Consumer Watchdog Urges Senate Commerce Committee Chairman To Oppose Joshua Wright’s Nomination to Federal Trade Commission.
WASHINGTON, DC – Consumer Watchdog today called on Senate Commerce Committee Chairman Jay Rockefeller (D-W.VA) to oppose Joshua Wright’s Nomination to the Federal Trade Commission, saying, “We cannot imagine a nominee who is more ill suited to serve as a Commissioner.”
In a letter to Sen. Rockefeller, John M. Simpson, the nonprofit, nonpartisan group’s Privacy Project Director wrote:
“Simply put, Wright has repeatedly advocated against laws and regulations that protect consumers and has argued against strong antitrust enforcement. Worse, he has a record of support for, and financial ties to, Google, whose activities are one of the major ongoing issues confronting the Commission.”
“The next Commissioner should be a truly disinterested party who would consider only facts gathered by the FTC staff when making a decision,” the letter continued. “Wright is not such an individual; he is widely on record as opposing antitrust action against Google and has been funded by organizations that receive money from the company.”
The Senate Commerce Committee will consider Wright’s nomination at a hearing on Tuesday.
Wright is the research director and a board member of the International Center for Law and Economics (ICLE), which receives funds from Google, Consumer Watchdog noted. He has authored or co-authored several white papers supporting Google that were funded by ICLE. Wright is a Senior Adjunct Fellow at TechFreedom.org, a self-described “technology policy think tank,” which also receives Google money.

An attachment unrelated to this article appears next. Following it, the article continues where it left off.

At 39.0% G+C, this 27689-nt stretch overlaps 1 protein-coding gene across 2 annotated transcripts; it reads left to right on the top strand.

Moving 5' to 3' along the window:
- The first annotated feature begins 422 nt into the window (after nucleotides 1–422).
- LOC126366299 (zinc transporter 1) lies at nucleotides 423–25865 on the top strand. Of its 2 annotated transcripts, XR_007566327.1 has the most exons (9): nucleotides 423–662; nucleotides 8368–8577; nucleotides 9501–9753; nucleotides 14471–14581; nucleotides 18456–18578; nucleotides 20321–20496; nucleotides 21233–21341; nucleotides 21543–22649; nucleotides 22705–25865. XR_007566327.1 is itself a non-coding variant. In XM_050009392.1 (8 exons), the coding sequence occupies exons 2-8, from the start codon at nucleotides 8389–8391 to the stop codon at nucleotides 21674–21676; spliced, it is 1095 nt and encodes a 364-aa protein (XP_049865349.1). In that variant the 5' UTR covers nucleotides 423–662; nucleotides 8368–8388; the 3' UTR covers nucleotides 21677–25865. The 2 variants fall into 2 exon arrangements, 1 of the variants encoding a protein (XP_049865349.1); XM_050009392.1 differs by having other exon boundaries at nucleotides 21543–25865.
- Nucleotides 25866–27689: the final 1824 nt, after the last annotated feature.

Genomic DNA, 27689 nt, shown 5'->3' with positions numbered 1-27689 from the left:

“It makes no sense to approve a nominee who would have to recuse himself from any decisions about what the Commission should do about the Internet giant’s abuses,” the letter said.
The letter continued:
“Wright has been an advocate of an anti-regulatory, hands-off approach that would ill serve consumers. He opposed the landmark Dodd-Frank Act and is hostile to that reform’s greatest achievement for consumers, the Consumer Financial Protection Bureau (CFPB). Undoubtedly he would work to thwart any cooperation between the FTC and the CFPB.
“Wright has spoken out against the need for a Do Not Track mechanism to protect consumers’ online privacy, a key recommendation in the Commission’s landmark report, Protecting Consumer Privacy in an Era of Rapid Change.”
“The Federal Trade Commission has a tradition of acting in a bipartisan manner in its effort to protect consumers. Naturally, Commissioners have brought a variety of philosophical approaches to the agency, but generally have been able to operate within a broad consensus on many key issues. Wright, we believe, falls outside that mainstream and would be unable to make effective contributions to the agency.”
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